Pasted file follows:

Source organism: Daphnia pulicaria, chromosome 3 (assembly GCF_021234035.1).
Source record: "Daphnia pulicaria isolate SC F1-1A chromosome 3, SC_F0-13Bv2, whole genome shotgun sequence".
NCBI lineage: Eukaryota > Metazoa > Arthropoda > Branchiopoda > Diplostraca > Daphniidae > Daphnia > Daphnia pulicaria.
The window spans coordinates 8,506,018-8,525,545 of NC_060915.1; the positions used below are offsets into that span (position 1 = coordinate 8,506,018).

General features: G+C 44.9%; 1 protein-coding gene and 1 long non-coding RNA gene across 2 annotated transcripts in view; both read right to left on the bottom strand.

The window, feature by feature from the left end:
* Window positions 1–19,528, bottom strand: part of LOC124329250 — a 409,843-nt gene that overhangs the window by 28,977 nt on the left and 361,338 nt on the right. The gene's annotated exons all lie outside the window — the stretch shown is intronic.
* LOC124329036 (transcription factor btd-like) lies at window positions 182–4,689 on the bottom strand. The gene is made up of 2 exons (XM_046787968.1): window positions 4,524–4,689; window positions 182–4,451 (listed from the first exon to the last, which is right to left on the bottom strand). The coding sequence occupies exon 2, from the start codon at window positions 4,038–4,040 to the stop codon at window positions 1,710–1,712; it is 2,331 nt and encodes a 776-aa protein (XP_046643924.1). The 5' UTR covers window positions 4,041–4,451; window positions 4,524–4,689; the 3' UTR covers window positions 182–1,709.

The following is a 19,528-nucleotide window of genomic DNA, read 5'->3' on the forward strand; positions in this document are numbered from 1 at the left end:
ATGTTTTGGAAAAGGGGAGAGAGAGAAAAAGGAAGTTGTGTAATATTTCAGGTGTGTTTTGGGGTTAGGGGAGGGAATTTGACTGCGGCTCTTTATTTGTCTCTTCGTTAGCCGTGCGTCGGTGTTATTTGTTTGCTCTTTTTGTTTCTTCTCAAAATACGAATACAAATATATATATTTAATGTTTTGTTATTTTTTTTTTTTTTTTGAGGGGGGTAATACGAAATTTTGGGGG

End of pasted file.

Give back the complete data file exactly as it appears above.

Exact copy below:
Source organism: Daphnia pulicaria, chromosome 3 (assembly GCF_021234035.1).
Source record: "Daphnia pulicaria isolate SC F1-1A chromosome 3, SC_F0-13Bv2, whole genome shotgun sequence".
NCBI lineage: Eukaryota > Metazoa > Arthropoda > Branchiopoda > Diplostraca > Daphniidae > Daphnia > Daphnia pulicaria.
The window spans coordinates 8,506,018-8,525,545 of NC_060915.1; the positions used below are offsets into that span (position 1 = coordinate 8,506,018).

General features: G+C 44.9%; 1 protein-coding gene and 1 long non-coding RNA gene across 2 annotated transcripts in view; both read right to left on the bottom strand.

The window, feature by feature from the left end:
* Window positions 1–19,528, bottom strand: part of LOC124329250 — a 409,843-nt gene that overhangs the window by 28,977 nt on the left and 361,338 nt on the right. The gene's annotated exons all lie outside the window — the stretch shown is intronic.
* LOC124329036 (transcription factor btd-like) lies at window positions 182–4,689 on the bottom strand. The gene is made up of 2 exons (XM_046787968.1): window positions 4,524–4,689; window positions 182–4,451 (listed from the first exon to the last, which is right to left on the bottom strand). The coding sequence occupies exon 2, from the start codon at window positions 4,038–4,040 to the stop codon at window positions 1,710–1,712; it is 2,331 nt and encodes a 776-aa protein (XP_046643924.1). The 5' UTR covers window positions 4,041–4,451; window positions 4,524–4,689; the 3' UTR covers window positions 182–1,709.

The following is a 19,528-nucleotide window of genomic DNA, read 5'->3' on the forward strand; positions in this document are numbered from 1 at the left end:
ATGTTTTGGAAAAGGGGAGAGAGAGAAAAAGGAAGTTGTGTAATATTTCAGGTGTGTTTTGGGGTTAGGGGAGGGAATTTGACTGCGGCTCTTTATTTGTCTCTTCGTTAGCCGTGCGTCGGTGTTATTTGTTTGCTCTTTTTGTTTCTTCTCAAAATACGAATACAAATATATATATTTAATGTTTTGTTATTTTTTTTTTTTTTTTGAGGGGGGTAATACGAAATTTTGGGGG